Comparing Conifers and Deciduous Trees | Botanical …
Temperature, light, and water supply have an influence on the degree and the duration of fall color. Low temperatures above freezing will favor anthocyanin formation producing bright reds in maples. However, early frost will weaken the brilliant red color. Rainy and/or overcast days tend to increase the intensity of fall colors. The best time to enjoy the autumn color would be on a clear, dry, and cool (not freezing) day.
Comparing Conifers and Deciduous Trees ..
Globally, patterns of primary productivity vary both spatially and temporally. The least productive ecosystems are those limited by and water like the deserts and the polar tundra. The most productive ecosystems are systems with high temperatures, plenty of water and lots of available soil nitrogen. Table 9l-1 describes the approximate average net primary productivity for a variety of ecosystem types.
Seasonal patterns of photosynthesis and respiration of single leaves of four understory perennial herbs in deciduous forests were investigated in relation to their leaf growth and light conditions on the forest floor. Anemone flaccida shows rapid growth of leaf area and high rates of gross photosynthesis at light saturation (Psat) in its early stage of development. Its photosynthetic activity is restricted to a brief period of high light intensity before the closure of overstory canopies. Disporum smilacinum possesses light-photosynthesis curves of the shade-leaf type throughout its whole growing period. A shading experiment has shown that this plant is low-light adapted and can utilize weak light efficiently. The light-photosynthesis curve of Syneilesis palmata shifts from the sun-leaf type to the shade-leaf type in response to the seasonal change of light regime on the forest floor. Evergreen leaves of Pyrola japonica have three year longevity, and light-photosynthesis curves of the shade-leaf type. They maintain some photosynthetic activity even in late autumn and winter.
21.12.2017 · Some Temperate Forest conifers ..
Now, another perspective. I originally wrote this post in the Pacific Northwest, a region noted for trees that are green all year round. Many trees, however, are not evergreen; they are deciduous. As you can see in this photograph from my winter home in Minnesota, they drop their leaves during the winter and go for several months at a stretch without any possibility of photosynthesis. How do deciduous trees and bushes get the energy they need to maintain life during the winter? Just as they do on a summer’s night. When their leaves are gone, deciduous trees rely on cellular respiration, disassembling the reserves of sugar (mainly in the form of starch stored in the roots) that they accumulated during the bright days of the year. They use this stored energy to drive all the diverse processes of life. A bear stores fat for the winter, a plant stores starch. And, as we will see in another post, in really cold weather both of them can reduce their demands for metabolic energy, and thus for food, dramatically.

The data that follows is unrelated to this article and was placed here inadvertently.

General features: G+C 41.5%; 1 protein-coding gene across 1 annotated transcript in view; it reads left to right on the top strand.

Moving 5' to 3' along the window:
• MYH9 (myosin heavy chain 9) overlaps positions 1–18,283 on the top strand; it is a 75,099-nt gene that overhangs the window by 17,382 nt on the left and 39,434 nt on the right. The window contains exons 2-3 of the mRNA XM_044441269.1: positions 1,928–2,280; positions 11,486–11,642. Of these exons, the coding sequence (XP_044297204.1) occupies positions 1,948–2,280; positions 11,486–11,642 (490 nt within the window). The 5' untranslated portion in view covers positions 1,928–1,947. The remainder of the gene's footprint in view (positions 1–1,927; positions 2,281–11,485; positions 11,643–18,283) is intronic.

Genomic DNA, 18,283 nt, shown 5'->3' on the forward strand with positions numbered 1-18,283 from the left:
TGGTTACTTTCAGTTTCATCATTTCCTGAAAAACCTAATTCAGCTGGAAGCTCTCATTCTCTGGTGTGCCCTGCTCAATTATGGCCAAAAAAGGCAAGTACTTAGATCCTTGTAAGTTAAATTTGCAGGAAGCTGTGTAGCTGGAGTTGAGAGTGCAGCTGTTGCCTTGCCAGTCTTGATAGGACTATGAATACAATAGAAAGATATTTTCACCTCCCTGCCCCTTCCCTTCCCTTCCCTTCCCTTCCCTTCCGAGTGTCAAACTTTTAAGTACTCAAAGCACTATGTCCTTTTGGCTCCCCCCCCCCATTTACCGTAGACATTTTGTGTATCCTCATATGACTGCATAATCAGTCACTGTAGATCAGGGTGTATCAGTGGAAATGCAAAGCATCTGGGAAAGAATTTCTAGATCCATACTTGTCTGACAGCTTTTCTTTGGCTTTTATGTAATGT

The Temperate Deciduous Forest Food Web ..
While its trees have their leaves, a deciduous forest, like an evergreen forest, reverses its breath on a daily cycle. During the day, while photosynthesis works faster than does cellular respiration, a deciduous forest primarily breathes in carbon dioxide and exhales oxygen. During the night, when photosynthesis stops but cellular respiration continues unabated (not only in green plants but also in the myriad other organisms that compose the forest ecosystem), the forest breathes in oxygen and exhales carbon dioxide. Once the leaves are gone, however, it only breathes in oxygen. At that point, it no longer matters whether it’s day or night—the trees respire without photosynthesizing. They always take in oxygen and release carbon dioxide, just like you and I do.
Seasonality of temperate forest photosynthesis and …
To examine a possible convergence in leaf photosynthetic characteristics and leaf display responses to light environment in seedlings of three canopy and two shrub tree species in understorey of cool-temperate deciduous broadleaf forest, relationships between light environment, leaf orientation and leaf light-photosynthetic response were measured. Light capture of the seedlings (17-24 individuals with 2-12 leaves for each species) was assessed with a three dimensional geometric modeling program Y-plant. Leaf photosynthetic characteristics of the five species were found to have acclimated to the understorey light environment, i.e., low light compensation point and high apparent quantum yield. In addition, light-saturated photosynthetic rates were higher in seedlings inhabiting microsites with higher light availability. Efficiencies of light capture and carbon gain of the leaf display were evaluated by simulating the directionalities of light capture and daily photosynthesis for each seedling using hemispherical canopy photography. The results showed that most of the seedlings orientated their leaves in a way to increase the daily photosynthesis during the direct light periods (sunflecks) rather than maximize daily photosynthesis by diffuse light. Simulations also showed that daily photosynthesis would increase only 10% of that on actual leaf display when the leaves orientated to maximize the diffuse light interception. Simulations in which leaf orientations were varied showed that when the leaf display fully maximized direct light interception, the time that leaves were exposed to excessive photon flux density of >800 μmol photons m-2 s-1 were doubled. The understorey seedlings studied responded to the given light environments in a way to maximize the efficiency of acquisition and use of light during their short (approximately 3 month) seasonal growth period.